May 13, 2022 03:39 GMT
The ‘magic pill’ is a lipid called plasmalogen found in sea squirts or sea squirts, which are consumed in Asian countries such as Korea and Japan.
A group of scientists has discovered that the consumption of sea squirts, immobile animals found in all types of marine ecosystems, could help reverse the effects of aging.
Commonly known as sea squirt, it is consumed in Asian countries such as Japan and Korea and can not only stop cognitive decline, but also reverse cognitive deficiencies in the aging brain, according to a release issued by Xi’an Jiaotong University-Liverpool.
Sea squirts contain plasmalogens, a type of lipid that is also found in our hearts and brains and whose quantity decreases with age. This can lead to a variety of neurodegenerative diseases, from Alzheimer’s disease to Parkinson’s.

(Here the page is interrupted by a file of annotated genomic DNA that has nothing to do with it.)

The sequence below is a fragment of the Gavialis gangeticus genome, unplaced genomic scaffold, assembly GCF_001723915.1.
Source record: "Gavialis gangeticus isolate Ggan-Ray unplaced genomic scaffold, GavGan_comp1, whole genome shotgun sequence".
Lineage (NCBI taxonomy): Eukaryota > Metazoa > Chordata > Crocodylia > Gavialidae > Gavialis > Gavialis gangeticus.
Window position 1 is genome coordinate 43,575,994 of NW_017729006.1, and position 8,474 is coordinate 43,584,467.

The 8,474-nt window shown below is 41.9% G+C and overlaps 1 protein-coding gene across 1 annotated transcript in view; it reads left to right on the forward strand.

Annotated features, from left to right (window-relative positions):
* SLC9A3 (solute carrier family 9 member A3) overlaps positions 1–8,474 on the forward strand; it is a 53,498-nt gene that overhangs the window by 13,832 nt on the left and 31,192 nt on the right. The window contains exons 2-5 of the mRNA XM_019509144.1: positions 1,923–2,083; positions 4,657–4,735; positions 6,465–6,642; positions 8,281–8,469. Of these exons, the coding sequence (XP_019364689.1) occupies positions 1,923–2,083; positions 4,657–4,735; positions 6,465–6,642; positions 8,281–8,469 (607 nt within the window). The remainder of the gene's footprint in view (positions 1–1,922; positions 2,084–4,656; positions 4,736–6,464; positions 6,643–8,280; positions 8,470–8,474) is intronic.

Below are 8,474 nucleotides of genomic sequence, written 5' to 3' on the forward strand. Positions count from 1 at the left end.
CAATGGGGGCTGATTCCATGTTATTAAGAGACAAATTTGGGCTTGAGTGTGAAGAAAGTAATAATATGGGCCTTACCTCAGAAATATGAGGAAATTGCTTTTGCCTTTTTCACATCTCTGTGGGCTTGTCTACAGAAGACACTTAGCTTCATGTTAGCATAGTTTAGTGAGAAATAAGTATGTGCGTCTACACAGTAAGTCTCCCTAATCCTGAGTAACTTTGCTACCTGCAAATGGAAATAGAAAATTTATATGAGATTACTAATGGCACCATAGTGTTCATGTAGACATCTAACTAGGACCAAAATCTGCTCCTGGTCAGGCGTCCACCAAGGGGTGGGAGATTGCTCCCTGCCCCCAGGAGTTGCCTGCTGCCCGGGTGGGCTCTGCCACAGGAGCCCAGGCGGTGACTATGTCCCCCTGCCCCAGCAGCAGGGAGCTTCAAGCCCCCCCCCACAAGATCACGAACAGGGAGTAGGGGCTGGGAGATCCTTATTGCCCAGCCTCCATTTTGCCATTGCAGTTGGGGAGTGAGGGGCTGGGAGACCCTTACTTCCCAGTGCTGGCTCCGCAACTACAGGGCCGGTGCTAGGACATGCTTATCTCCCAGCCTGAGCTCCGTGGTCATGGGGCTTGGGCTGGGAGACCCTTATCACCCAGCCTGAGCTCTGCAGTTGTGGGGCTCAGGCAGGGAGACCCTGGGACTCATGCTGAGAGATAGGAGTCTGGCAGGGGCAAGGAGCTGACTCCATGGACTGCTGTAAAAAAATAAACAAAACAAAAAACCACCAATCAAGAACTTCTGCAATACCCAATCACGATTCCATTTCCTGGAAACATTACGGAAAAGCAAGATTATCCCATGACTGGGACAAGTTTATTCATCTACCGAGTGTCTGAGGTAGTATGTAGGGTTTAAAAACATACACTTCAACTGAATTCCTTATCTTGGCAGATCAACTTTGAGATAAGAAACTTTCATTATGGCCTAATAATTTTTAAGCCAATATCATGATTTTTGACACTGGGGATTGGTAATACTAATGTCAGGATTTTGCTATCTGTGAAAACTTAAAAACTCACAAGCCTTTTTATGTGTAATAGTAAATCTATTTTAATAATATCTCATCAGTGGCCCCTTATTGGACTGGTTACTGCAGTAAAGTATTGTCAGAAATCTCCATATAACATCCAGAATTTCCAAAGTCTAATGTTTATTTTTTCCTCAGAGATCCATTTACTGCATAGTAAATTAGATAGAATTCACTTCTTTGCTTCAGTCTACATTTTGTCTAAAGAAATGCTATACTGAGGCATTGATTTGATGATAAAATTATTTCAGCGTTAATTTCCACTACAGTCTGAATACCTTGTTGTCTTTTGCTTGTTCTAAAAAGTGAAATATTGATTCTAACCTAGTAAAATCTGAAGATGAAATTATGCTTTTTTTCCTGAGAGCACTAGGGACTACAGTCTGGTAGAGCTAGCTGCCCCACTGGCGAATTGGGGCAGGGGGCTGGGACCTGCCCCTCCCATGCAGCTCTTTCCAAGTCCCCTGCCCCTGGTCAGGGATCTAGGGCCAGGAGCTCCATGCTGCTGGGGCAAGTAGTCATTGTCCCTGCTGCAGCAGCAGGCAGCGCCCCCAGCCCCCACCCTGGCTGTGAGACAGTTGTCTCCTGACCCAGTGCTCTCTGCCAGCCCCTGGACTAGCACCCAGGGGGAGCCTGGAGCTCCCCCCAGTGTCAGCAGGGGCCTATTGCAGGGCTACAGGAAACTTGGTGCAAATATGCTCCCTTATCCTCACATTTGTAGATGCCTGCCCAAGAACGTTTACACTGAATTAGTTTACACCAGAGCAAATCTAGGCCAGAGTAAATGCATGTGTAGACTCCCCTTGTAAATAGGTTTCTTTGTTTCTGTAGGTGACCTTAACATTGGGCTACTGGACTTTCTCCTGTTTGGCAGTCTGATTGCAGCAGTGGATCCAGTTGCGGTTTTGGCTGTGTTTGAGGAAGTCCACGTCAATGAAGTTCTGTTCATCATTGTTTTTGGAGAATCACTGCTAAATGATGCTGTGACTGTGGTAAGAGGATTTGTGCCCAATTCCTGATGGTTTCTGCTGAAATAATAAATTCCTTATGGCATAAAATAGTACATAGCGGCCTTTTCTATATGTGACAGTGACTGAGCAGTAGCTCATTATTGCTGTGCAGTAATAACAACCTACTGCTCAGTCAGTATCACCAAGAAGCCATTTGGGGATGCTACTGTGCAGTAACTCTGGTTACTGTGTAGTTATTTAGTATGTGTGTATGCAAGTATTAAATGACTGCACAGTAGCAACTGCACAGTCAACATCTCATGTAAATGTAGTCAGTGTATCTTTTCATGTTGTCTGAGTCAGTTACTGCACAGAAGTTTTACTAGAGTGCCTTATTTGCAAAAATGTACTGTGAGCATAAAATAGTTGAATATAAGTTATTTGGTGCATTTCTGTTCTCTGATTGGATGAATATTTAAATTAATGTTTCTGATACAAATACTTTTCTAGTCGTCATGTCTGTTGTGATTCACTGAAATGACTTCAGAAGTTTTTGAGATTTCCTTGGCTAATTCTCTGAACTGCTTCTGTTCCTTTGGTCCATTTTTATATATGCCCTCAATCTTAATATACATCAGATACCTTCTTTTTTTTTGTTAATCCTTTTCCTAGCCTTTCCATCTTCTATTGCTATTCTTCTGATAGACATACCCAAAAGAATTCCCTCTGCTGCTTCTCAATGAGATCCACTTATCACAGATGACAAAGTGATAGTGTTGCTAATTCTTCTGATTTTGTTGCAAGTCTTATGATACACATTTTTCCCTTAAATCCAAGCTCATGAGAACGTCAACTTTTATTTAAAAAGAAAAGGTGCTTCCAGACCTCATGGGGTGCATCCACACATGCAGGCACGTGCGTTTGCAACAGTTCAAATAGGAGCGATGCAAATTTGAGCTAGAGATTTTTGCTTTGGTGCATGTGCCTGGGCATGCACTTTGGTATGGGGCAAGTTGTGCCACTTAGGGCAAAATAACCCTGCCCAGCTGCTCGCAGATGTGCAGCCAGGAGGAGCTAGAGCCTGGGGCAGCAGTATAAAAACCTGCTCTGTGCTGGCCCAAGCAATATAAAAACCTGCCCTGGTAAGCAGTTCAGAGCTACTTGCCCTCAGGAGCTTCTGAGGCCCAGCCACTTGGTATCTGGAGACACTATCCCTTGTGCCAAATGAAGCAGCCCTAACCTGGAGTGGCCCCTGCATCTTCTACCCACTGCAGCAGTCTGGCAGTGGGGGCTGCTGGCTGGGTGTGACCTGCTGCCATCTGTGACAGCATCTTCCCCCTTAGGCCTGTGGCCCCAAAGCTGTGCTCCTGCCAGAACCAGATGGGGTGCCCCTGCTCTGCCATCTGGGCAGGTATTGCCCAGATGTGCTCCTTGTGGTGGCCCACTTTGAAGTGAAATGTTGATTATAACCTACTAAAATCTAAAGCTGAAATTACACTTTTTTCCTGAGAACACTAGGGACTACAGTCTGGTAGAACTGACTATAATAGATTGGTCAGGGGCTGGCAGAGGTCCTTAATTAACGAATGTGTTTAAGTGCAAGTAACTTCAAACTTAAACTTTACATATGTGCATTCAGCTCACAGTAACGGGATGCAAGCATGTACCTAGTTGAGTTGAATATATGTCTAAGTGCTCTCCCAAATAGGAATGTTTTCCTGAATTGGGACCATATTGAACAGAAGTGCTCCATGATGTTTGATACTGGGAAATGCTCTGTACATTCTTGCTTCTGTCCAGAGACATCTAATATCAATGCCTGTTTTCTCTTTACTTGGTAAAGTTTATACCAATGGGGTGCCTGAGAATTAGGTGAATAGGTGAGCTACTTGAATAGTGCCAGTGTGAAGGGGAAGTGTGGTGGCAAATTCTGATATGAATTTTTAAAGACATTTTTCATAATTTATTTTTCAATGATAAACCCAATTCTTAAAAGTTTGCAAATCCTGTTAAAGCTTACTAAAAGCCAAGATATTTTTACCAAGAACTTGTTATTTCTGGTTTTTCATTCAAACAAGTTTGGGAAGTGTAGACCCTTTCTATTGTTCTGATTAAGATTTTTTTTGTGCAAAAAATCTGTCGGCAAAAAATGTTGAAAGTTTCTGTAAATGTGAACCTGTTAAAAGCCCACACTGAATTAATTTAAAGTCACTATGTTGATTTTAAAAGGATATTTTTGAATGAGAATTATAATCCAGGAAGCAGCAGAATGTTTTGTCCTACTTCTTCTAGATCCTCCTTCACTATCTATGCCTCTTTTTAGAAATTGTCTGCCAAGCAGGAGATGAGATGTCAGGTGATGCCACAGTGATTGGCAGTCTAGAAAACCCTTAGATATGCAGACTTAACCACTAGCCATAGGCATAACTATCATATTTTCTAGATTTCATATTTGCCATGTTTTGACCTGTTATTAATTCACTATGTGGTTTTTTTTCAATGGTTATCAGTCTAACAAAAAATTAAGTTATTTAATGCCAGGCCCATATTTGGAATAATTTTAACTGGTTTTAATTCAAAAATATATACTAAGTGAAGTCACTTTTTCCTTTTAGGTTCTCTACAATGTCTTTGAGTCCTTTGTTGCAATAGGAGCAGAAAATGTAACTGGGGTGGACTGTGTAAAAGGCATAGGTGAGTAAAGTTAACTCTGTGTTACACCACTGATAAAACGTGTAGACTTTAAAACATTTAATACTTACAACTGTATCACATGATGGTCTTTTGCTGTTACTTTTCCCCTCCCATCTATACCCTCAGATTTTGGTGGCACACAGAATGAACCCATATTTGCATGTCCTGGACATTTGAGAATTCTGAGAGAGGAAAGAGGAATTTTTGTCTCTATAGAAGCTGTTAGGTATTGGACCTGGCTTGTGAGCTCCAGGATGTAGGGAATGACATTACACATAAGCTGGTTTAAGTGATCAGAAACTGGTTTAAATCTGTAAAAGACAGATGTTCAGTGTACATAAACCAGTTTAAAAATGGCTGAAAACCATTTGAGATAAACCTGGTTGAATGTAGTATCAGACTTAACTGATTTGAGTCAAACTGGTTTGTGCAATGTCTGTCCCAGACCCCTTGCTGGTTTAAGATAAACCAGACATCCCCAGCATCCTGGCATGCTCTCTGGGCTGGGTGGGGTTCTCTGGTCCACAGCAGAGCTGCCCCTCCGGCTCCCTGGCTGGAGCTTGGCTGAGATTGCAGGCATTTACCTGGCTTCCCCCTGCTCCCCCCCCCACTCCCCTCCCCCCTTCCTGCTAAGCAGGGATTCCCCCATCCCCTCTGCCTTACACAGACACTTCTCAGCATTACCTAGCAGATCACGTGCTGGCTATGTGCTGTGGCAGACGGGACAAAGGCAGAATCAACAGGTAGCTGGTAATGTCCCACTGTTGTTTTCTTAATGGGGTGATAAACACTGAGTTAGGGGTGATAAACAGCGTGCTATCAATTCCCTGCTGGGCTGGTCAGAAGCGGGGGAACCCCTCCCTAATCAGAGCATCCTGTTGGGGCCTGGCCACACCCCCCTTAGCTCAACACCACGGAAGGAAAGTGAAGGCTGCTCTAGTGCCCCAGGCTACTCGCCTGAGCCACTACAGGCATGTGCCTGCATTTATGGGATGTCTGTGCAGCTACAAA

In their study, the scientists had mice of various ages move through a Morris water maze fitted with a single landing platform.
Mice don’t like water very much, so their natural tendency is to try to memorize the location of the platform and swim directly to it as a safe spot. But because of delayed mental acuity, older mice generally take longer to find the platform.
However, old rodents that had consumed sea-jet plasmalogen supplements managed to find the platform with the agility of young mice.
“Furthermore, aged mice fed plasmalogens develop new, thicker, shinier black hair than aged mice that did not receive the supplement,” explained Professor Lei Fu, one of the study’s authors.
Further examination of the rodents’ brains revealed that those that had consumed plasmalogen had more synapses (connections between neurons) than older rodents that were not fed sea squirt supplements.
The study, published in the journal Frontiers in Molecular Biosciences, is the first to demonstrate how this chemical impacts the aging brain. The research was also supported by scientists from Stanford University, Shanghai Jiao tong University and the University of the Chinese Academy of Sciences.